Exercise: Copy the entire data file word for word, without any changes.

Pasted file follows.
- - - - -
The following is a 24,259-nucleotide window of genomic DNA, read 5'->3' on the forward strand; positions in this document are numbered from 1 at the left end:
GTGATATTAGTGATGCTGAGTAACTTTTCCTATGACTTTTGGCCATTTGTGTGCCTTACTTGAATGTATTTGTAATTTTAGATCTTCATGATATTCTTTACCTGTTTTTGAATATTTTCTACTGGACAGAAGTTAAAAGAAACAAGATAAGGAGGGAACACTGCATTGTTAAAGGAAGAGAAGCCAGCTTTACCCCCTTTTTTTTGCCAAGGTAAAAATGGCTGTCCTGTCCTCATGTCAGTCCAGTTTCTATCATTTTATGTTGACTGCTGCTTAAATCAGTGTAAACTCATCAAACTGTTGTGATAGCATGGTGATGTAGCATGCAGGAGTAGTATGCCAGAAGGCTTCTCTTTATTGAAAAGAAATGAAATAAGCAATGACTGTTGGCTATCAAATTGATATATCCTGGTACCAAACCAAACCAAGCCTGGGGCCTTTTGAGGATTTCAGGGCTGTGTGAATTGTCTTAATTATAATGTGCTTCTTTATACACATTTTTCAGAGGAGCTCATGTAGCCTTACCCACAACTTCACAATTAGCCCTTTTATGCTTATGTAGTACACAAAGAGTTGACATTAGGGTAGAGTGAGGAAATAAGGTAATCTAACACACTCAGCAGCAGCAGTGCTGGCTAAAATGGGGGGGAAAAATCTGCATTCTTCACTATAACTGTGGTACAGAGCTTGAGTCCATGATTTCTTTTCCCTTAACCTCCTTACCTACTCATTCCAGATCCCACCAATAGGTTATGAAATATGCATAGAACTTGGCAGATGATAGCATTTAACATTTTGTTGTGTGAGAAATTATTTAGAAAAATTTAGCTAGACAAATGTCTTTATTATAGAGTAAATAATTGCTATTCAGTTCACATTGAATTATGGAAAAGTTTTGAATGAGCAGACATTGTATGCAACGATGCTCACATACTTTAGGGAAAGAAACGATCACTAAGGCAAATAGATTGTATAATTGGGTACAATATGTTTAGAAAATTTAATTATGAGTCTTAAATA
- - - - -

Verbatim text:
The following is a 24,259-nucleotide window of genomic DNA, read 5'->3' on the forward strand; positions in this document are numbered from 1 at the left end:
GTGATATTAGTGATGCTGAGTAACTTTTCCTATGACTTTTGGCCATTTGTGTGCCTTACTTGAATGTATTTGTAATTTTAGATCTTCATGATATTCTTTACCTGTTTTTGAATATTTTCTACTGGACAGAAGTTAAAAGAAACAAGATAAGGAGGGAACACTGCATTGTTAAAGGAAGAGAAGCCAGCTTTACCCCCTTTTTTTTGCCAAGGTAAAAATGGCTGTCCTGTCCTCATGTCAGTCCAGTTTCTATCATTTTATGTTGACTGCTGCTTAAATCAGTGTAAACTCATCAAACTGTTGTGATAGCATGGTGATGTAGCATGCAGGAGTAGTATGCCAGAAGGCTTCTCTTTATTGAAAAGAAATGAAATAAGCAATGACTGTTGGCTATCAAATTGATATATCCTGGTACCAAACCAAACCAAGCCTGGGGCCTTTTGAGGATTTCAGGGCTGTGTGAATTGTCTTAATTATAATGTGCTTCTTTATACACATTTTTCAGAGGAGCTCATGTAGCCTTACCCACAACTTCACAATTAGCCCTTTTATGCTTATGTAGTACACAAAGAGTTGACATTAGGGTAGAGTGAGGAAATAAGGTAATCTAACACACTCAGCAGCAGCAGTGCTGGCTAAAATGGGGGGGAAAAATCTGCATTCTTCACTATAACTGTGGTACAGAGCTTGAGTCCATGATTTCTTTTCCCTTAACCTCCTTACCTACTCATTCCAGATCCCACCAATAGGTTATGAAATATGCATAGAACTTGGCAGATGATAGCATTTAACATTTTGTTGTGTGAGAAATTATTTAGAAAAATTTAGCTAGACAAATGTCTTTATTATAGAGTAAATAATTGCTATTCAGTTCACATTGAATTATGGAAAAGTTTTGAATGAGCAGACATTGTATGCAACGATGCTCACATACTTTAGGGAAAGAAACGATCACTAAGGCAAATAGATTGTATAATTGGGTACAATATGTTTAGAAAATTTAATTATGAGTCTTAAATA